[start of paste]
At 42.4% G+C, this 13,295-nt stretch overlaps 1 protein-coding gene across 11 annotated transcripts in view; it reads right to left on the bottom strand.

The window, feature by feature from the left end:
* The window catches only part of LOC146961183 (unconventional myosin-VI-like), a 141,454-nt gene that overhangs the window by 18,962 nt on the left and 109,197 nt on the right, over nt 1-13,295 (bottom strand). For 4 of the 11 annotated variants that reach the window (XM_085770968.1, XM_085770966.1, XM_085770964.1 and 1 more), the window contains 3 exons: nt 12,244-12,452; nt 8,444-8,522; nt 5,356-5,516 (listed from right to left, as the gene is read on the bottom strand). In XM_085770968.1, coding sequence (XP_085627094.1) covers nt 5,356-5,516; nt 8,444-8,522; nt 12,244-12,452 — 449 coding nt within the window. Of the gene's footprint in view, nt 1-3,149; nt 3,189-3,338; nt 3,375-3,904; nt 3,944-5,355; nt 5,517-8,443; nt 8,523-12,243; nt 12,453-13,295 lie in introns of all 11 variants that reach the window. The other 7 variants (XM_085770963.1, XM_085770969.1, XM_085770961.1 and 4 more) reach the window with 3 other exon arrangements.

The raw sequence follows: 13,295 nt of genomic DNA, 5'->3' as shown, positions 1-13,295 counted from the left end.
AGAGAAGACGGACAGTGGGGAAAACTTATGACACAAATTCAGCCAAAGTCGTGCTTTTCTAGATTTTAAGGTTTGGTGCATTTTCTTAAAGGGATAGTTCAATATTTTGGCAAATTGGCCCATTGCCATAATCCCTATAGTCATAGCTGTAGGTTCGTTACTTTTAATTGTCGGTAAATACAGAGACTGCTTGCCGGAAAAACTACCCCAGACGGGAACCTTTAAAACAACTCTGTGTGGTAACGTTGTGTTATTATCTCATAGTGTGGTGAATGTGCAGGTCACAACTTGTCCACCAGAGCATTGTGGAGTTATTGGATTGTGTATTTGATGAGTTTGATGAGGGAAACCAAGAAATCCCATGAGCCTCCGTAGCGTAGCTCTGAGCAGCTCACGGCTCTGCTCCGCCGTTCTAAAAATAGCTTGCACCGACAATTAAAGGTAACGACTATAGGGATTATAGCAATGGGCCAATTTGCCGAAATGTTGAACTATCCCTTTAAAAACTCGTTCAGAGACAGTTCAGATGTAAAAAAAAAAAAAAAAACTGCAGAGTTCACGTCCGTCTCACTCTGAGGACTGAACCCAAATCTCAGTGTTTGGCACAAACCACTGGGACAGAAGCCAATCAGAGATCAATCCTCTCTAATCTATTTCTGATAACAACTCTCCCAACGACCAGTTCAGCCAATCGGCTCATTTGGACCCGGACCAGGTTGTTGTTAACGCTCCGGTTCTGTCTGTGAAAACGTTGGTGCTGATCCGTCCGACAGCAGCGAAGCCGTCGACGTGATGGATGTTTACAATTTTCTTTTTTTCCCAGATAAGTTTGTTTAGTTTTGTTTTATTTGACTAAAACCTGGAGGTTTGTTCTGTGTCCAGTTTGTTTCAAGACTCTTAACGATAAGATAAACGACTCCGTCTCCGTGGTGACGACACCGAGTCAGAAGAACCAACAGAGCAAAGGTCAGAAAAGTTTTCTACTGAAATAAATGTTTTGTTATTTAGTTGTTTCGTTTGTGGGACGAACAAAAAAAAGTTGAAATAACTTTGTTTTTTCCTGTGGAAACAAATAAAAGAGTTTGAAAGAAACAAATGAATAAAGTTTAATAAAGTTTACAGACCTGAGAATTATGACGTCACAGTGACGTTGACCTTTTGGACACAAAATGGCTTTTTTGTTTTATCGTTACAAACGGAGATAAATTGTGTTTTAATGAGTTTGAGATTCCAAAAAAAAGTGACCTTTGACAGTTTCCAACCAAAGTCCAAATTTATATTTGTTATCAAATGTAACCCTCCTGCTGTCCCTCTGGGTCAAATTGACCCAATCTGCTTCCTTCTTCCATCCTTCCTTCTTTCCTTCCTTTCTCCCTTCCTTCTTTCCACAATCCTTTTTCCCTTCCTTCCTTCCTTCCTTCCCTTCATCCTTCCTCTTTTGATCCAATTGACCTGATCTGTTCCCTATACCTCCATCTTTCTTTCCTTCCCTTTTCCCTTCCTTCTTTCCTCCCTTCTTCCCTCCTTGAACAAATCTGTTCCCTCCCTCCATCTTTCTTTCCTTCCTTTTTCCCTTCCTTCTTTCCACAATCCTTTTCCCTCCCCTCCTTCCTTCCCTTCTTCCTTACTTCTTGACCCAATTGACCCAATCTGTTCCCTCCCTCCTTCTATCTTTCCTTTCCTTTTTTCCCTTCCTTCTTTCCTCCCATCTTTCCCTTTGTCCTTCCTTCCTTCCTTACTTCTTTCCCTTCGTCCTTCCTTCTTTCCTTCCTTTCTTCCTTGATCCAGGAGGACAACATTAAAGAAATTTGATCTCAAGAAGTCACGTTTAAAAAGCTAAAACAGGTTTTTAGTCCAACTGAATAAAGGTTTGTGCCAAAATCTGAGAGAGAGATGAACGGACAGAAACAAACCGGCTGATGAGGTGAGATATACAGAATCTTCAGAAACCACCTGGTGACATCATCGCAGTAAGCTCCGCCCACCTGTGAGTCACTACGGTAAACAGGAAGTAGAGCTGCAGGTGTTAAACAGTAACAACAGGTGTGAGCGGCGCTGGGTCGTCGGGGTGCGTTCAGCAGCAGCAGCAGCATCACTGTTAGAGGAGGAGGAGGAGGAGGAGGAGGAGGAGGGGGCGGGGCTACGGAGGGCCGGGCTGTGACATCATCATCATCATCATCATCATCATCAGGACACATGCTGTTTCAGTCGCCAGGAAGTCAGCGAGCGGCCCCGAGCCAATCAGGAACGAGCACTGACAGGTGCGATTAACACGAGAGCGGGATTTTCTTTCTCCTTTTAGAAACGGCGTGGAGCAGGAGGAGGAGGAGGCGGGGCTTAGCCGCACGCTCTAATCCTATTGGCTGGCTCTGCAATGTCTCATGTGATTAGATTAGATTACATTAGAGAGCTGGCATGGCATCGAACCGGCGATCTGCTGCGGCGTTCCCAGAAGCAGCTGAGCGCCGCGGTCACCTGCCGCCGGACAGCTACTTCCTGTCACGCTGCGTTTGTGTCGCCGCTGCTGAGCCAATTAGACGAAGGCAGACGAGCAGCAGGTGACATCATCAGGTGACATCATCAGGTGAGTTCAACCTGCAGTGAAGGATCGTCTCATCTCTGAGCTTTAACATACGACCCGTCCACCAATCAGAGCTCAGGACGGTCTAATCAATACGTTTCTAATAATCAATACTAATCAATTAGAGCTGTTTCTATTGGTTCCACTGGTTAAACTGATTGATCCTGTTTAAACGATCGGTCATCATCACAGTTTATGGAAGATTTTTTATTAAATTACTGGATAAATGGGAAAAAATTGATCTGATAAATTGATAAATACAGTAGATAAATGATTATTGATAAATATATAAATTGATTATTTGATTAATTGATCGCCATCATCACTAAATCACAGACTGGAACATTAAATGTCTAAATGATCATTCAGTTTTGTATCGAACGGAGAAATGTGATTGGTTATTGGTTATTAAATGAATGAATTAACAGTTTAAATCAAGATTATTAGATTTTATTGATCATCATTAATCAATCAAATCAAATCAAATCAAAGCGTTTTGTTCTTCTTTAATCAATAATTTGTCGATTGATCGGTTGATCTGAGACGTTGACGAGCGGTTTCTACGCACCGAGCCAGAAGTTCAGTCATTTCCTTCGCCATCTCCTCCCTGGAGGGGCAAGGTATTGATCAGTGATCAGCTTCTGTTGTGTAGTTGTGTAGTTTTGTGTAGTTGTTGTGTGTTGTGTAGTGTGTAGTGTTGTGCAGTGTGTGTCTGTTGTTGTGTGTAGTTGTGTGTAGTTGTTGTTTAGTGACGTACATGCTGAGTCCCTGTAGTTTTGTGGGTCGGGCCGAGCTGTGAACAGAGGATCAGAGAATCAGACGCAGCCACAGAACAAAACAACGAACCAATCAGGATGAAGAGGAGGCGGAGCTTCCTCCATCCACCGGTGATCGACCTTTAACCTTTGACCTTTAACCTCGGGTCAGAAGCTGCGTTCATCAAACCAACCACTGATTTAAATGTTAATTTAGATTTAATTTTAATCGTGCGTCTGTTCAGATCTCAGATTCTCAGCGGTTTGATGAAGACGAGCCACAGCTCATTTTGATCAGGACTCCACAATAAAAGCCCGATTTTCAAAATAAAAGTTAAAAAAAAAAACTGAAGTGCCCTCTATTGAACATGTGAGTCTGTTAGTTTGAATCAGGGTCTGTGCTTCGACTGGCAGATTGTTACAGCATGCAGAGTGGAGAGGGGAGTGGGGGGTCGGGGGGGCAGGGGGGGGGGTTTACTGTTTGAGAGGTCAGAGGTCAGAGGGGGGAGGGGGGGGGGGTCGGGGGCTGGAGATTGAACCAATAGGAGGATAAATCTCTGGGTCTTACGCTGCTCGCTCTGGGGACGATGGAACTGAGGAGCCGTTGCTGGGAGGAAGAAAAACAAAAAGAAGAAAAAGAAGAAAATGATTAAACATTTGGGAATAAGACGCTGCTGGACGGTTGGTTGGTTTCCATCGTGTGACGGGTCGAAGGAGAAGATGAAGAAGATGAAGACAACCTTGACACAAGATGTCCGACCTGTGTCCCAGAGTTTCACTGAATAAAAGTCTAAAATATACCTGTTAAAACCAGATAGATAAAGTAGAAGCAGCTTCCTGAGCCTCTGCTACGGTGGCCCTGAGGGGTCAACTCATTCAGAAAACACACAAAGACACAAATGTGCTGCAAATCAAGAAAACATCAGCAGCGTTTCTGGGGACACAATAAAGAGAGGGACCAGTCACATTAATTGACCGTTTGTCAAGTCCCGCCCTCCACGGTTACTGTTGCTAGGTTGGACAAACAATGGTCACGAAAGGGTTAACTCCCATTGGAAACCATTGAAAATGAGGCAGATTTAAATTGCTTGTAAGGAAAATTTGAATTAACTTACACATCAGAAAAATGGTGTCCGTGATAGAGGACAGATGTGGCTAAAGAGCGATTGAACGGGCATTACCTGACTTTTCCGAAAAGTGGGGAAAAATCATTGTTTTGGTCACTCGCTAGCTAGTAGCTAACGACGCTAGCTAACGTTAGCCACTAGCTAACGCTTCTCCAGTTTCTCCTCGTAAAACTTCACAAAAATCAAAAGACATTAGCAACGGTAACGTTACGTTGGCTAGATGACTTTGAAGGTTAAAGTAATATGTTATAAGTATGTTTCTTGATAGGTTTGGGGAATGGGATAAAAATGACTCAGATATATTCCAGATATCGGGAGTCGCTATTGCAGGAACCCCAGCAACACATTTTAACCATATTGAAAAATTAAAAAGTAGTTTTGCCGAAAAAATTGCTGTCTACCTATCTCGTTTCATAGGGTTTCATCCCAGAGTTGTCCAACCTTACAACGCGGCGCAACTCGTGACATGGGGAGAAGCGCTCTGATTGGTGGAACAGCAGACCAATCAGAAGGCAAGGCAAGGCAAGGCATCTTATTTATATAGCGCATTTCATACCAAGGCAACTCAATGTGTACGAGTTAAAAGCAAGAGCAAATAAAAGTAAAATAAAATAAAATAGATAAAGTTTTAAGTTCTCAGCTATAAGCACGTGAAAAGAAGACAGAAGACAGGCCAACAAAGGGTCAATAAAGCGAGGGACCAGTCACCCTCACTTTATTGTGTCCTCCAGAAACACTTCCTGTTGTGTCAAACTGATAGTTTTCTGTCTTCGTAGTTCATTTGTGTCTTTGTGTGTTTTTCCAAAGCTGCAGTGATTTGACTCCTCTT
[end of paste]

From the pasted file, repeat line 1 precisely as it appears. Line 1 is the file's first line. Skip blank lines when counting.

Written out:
At 42.4% G+C, this 13,295-nt stretch overlaps 1 protein-coding gene across 11 annotated transcripts in view; it reads right to left on the bottom strand.